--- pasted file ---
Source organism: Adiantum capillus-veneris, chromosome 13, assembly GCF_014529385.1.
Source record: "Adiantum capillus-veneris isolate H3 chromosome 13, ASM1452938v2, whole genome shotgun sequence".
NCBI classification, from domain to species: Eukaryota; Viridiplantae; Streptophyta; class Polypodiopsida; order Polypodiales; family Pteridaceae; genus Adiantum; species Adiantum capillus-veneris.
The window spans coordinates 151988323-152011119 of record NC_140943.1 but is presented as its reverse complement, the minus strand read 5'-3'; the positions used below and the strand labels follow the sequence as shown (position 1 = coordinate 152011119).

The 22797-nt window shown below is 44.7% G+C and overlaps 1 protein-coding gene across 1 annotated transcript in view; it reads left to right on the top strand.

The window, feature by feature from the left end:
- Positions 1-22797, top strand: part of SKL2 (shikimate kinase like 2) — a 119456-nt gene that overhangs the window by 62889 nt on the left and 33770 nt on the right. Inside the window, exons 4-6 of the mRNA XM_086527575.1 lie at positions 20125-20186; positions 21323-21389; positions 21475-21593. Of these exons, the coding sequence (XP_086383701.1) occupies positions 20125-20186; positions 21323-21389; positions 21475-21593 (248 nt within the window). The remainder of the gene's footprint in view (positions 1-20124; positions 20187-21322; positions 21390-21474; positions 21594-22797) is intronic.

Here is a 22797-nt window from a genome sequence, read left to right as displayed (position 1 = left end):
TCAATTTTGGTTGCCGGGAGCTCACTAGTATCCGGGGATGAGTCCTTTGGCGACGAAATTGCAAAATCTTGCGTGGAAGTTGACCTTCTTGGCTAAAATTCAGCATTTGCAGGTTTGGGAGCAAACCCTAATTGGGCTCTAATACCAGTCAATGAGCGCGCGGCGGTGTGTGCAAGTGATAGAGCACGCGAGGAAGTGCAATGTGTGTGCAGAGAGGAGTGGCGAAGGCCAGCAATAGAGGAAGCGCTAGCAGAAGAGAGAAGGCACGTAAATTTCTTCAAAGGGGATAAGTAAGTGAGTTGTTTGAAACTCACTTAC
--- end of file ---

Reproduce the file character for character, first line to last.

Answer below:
Source organism: Adiantum capillus-veneris, chromosome 13, assembly GCF_014529385.1.
Source record: "Adiantum capillus-veneris isolate H3 chromosome 13, ASM1452938v2, whole genome shotgun sequence".
NCBI classification, from domain to species: Eukaryota; Viridiplantae; Streptophyta; class Polypodiopsida; order Polypodiales; family Pteridaceae; genus Adiantum; species Adiantum capillus-veneris.
The window spans coordinates 151988323-152011119 of record NC_140943.1 but is presented as its reverse complement, the minus strand read 5'-3'; the positions used below and the strand labels follow the sequence as shown (position 1 = coordinate 152011119).

The 22797-nt window shown below is 44.7% G+C and overlaps 1 protein-coding gene across 1 annotated transcript in view; it reads left to right on the top strand.

The window, feature by feature from the left end:
- Positions 1-22797, top strand: part of SKL2 (shikimate kinase like 2) — a 119456-nt gene that overhangs the window by 62889 nt on the left and 33770 nt on the right. Inside the window, exons 4-6 of the mRNA XM_086527575.1 lie at positions 20125-20186; positions 21323-21389; positions 21475-21593. Of these exons, the coding sequence (XP_086383701.1) occupies positions 20125-20186; positions 21323-21389; positions 21475-21593 (248 nt within the window). The remainder of the gene's footprint in view (positions 1-20124; positions 20187-21322; positions 21390-21474; positions 21594-22797) is intronic.

Here is a 22797-nt window from a genome sequence, read left to right as displayed (position 1 = left end):
TCAATTTTGGTTGCCGGGAGCTCACTAGTATCCGGGGATGAGTCCTTTGGCGACGAAATTGCAAAATCTTGCGTGGAAGTTGACCTTCTTGGCTAAAATTCAGCATTTGCAGGTTTGGGAGCAAACCCTAATTGGGCTCTAATACCAGTCAATGAGCGCGCGGCGGTGTGTGCAAGTGATAGAGCACGCGAGGAAGTGCAATGTGTGTGCAGAGAGGAGTGGCGAAGGCCAGCAATAGAGGAAGCGCTAGCAGAAGAGAGAAGGCACGTAAATTTCTTCAAAGGGGATAAGTAAGTGAGTTGTTTGAAACTCACTTAC